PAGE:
Outdoor Encounters

By Nathan Bolls on December 1, 2022

The gift season is upon us. And what to do with it? I’ve heard counselors argue that we should exercise our hands and arms more and our checkbooks and credit cards less. Hugs and other expressions of love and affection are rather inexpensive and so meaningful if the recipient pauses to think about the event. But recipients can learn. And items handmade and useful never go out of style. Who doesn’t like a something snuggly or a favorite homemade pastry?

But there is another idea whose time has come; an idea more pertinent now than ever before. In fact, essentially essential! We’re all aware that educational gifts for children have been all the rage for years. The question is: education for what!? In this era of an onrushing ecological crisis, fueled mostly by climate change, a special type of education is needed: ecological sensitivity and ecological literacy. Such literacies are gifts that keep on giving. However, in a society attuned to human-centered, ease-seeking lifestyles, even small attempts at teaching ecological literacy will be a tough sell. But we must persevere!

I’m not talking about drumming up biology majors. Rather, my concern is—our concern must be—the need for individuals who know how to live on the crust of our Earth in a way that is sustainable for both our Earth and for our species. For individuals who are willing to become stewards of our Earth instead of ones who take, take, take from Mother Earth and never give anything back.

That’s where we family elders come in; who better than we--with the broad store of both knowledge and process we possess--to ruffle the waters and kick off a much-needed tsunami wave to upset the habitual habits of human gift-giving. To begin, rethink both the basic essentials of the life you want for your grand-children and great-grandchildren and the nature of the gifts you have given in the past. Does some disconnect exist between the nature of gifts given and what will be needed for these children to prepare for and to survive their changing futures?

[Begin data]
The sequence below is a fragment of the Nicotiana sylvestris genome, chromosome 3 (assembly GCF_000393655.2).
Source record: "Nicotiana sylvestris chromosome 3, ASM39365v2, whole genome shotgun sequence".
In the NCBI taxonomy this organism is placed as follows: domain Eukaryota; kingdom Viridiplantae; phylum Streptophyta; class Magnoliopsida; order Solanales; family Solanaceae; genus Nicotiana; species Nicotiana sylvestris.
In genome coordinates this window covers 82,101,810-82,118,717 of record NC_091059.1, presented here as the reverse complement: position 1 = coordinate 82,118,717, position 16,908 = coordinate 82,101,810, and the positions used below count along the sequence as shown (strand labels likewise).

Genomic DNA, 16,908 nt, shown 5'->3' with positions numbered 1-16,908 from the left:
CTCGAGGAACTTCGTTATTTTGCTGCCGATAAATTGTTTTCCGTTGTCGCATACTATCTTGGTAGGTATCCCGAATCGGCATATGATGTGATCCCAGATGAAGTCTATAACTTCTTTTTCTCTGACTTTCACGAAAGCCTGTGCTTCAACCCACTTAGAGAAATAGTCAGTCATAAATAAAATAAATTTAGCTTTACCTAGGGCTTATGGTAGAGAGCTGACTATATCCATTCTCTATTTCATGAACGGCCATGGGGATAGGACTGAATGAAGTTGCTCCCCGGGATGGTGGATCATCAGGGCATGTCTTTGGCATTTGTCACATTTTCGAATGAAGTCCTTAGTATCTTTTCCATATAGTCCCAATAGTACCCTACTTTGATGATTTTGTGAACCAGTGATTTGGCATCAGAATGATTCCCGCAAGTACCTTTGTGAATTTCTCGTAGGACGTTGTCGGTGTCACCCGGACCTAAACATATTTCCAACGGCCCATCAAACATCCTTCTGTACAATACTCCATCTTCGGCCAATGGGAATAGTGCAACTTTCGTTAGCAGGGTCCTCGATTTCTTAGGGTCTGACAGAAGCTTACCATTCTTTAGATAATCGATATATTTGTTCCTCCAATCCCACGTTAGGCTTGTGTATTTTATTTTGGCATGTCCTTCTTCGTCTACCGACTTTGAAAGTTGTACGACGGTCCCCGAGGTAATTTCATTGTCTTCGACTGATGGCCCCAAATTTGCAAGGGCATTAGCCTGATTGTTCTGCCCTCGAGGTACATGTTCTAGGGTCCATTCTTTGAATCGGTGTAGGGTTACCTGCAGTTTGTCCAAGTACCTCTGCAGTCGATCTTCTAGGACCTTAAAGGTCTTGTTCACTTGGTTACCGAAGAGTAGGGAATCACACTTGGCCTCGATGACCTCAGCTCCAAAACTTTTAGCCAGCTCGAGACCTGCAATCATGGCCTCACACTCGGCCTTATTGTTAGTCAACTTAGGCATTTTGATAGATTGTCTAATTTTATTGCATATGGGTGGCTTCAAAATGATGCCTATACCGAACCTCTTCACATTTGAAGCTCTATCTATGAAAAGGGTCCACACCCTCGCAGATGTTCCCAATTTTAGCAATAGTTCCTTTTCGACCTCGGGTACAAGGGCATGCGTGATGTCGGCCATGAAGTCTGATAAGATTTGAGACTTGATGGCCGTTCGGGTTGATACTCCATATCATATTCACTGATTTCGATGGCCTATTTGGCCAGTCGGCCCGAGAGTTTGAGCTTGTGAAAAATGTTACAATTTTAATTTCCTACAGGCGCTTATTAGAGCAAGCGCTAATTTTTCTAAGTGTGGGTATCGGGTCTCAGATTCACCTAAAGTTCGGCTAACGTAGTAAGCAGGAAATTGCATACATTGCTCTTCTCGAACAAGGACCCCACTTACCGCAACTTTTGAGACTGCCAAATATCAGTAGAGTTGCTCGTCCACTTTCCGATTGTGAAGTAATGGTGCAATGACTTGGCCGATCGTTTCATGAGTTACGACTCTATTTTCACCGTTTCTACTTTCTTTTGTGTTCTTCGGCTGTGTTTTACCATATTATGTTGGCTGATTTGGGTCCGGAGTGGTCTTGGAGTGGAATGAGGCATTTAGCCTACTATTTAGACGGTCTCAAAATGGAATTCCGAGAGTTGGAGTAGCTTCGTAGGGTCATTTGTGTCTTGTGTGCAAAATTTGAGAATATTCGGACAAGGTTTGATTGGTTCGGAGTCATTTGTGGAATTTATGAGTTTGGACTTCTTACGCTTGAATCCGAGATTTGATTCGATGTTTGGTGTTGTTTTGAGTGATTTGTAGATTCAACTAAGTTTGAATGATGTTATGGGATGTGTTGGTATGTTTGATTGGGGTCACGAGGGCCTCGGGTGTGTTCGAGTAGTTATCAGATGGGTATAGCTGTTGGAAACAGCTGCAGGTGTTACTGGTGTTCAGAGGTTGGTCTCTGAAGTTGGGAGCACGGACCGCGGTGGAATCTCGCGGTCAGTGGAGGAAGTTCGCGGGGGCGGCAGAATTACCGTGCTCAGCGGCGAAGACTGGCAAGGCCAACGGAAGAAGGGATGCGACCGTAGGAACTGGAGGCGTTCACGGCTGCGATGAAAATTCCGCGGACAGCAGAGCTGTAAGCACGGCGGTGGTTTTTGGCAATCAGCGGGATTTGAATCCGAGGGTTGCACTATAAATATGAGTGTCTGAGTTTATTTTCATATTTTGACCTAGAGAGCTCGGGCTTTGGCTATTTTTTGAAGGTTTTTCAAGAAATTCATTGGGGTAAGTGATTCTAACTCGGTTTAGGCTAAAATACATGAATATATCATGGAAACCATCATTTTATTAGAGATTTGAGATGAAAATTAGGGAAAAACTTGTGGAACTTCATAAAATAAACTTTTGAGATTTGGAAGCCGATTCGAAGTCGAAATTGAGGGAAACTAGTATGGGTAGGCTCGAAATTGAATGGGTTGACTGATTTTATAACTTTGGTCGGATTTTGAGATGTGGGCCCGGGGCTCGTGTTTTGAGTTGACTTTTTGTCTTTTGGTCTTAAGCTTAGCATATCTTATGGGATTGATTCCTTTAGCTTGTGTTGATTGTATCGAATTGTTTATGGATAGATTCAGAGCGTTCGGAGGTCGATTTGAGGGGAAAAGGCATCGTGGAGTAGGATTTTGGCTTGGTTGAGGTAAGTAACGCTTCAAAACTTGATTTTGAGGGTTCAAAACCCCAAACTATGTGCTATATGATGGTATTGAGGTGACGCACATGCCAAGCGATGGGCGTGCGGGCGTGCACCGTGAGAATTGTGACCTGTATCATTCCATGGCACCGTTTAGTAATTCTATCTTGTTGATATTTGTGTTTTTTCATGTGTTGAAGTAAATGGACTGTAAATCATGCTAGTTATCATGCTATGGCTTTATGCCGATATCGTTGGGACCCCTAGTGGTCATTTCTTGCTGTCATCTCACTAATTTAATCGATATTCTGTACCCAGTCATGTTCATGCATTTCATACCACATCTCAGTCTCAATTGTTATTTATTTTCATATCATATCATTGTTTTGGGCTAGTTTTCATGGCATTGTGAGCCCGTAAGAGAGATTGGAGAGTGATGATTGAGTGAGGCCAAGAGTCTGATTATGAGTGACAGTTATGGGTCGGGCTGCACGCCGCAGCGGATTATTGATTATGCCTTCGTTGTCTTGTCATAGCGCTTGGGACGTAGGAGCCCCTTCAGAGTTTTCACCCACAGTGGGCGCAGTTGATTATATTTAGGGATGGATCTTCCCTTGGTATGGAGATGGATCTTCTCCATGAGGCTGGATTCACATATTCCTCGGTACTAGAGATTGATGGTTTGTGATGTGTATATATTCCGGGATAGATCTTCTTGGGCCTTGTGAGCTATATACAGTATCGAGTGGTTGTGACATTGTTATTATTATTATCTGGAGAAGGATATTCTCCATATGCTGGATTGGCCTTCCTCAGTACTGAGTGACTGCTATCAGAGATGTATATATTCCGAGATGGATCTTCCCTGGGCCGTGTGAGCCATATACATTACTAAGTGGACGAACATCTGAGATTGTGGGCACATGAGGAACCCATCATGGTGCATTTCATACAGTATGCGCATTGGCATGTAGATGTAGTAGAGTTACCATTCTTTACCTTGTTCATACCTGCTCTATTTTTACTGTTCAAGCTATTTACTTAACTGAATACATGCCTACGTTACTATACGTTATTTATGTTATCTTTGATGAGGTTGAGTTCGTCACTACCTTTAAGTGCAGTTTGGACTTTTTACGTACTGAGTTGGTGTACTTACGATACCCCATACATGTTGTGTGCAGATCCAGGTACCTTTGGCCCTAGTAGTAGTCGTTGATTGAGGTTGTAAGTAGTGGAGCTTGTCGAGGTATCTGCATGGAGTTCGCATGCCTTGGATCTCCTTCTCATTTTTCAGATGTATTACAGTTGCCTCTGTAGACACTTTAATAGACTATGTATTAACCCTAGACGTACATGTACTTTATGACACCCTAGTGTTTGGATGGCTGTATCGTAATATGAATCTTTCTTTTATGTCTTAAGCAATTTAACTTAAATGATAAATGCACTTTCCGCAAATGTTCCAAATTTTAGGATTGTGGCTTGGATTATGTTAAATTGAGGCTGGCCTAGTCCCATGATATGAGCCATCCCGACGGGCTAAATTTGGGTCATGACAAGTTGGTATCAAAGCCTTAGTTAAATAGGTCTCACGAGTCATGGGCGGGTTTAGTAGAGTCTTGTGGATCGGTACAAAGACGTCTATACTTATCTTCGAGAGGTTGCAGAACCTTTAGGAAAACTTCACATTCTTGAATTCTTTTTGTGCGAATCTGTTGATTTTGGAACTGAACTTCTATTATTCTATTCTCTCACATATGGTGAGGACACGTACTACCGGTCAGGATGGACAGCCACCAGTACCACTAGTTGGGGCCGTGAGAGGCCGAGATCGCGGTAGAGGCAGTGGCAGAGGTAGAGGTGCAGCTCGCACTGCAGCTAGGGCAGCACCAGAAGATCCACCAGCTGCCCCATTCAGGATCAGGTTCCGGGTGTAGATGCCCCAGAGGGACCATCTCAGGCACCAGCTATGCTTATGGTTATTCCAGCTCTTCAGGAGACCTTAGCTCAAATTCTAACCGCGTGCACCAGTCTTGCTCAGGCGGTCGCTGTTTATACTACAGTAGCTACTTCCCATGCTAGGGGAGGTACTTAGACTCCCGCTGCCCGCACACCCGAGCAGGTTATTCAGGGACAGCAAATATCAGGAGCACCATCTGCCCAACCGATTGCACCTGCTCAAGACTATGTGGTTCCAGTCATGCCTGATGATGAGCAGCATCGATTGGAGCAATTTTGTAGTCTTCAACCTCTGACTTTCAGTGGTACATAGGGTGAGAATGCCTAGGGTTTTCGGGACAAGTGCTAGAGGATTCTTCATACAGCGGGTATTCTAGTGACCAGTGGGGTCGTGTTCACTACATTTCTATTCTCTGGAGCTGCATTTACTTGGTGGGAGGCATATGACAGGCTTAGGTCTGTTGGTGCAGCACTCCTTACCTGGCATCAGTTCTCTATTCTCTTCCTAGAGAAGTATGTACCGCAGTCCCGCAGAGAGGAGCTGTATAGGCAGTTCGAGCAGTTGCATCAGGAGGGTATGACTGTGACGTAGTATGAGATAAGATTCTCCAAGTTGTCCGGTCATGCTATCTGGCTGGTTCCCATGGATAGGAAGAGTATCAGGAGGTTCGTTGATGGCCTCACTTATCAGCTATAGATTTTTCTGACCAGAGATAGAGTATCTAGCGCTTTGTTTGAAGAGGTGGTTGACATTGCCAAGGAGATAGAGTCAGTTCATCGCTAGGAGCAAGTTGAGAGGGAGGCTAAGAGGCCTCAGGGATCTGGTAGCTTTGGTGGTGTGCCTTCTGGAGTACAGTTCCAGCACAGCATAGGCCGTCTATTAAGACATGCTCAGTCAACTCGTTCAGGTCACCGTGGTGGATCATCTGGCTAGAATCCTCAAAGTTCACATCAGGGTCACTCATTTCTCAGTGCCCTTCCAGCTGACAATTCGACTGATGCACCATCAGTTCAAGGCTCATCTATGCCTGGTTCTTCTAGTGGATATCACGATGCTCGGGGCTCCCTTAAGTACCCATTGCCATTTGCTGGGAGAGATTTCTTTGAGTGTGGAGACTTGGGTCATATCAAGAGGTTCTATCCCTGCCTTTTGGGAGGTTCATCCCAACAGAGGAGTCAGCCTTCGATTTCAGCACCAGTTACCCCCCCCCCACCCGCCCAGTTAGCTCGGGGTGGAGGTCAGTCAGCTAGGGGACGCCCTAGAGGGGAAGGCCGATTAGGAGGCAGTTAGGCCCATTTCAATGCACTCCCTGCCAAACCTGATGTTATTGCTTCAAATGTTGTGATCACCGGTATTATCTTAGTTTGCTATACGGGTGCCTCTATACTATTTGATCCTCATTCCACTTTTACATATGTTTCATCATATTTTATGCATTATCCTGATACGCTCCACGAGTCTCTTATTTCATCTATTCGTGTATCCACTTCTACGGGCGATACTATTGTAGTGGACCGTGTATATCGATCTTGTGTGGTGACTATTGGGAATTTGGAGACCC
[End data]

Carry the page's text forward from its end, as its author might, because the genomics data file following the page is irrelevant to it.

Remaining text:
Instead of material gifts, how about gifts that promote gestures of love—for both girls and boys! How about gifts of exposure to objects, concepts, or places that stimulate an awareness of and sensitivity toward some part of the natural world, toward the ecological realm in which we live and upon which we depend. How about gifting a child with a guided tour of a wildlife preserve or a wildlife rehabilitation center? Some of the rehab sagas the guide likely will share will be fascinating. How about taking your child to a truly wild natural area and just letting she or he roam—with them, of course, always in your field of view. If more to your liking, how about having a leisurely and observant hike along some MLH trails as one lesson? Take him or her fishing but talk also about the majesty of the creatures with which you interact.    

Has the child shown an interest in butterflies, birds, or wildflowers, any sort of organism—or rocks and minerals? An age-appropriate field guide likely exists that would increase understanding. Check into Amazon or mega-bookstores.

Even the very young can find a place in this gift plan. I’m thinking of such as the Caldecott Honor Books The Way to Start a Day, The Desert is Theirs, and Hawk, I’m Your Brother, by Byrd Taylor, and lavishly illustrated by Peter Parnall.    

But, family elders, patience is paramount, as is taking care to move at the child’s pace of mental ponder. Such outings are not a one-shot deal and done. You may not know for years when, or if, some steel corner of your child’s psyche bumped hard enough against some natural outcrop to cause a spark to flash—a spark that started a fire in the brain. I know; it happened to me, at age nine!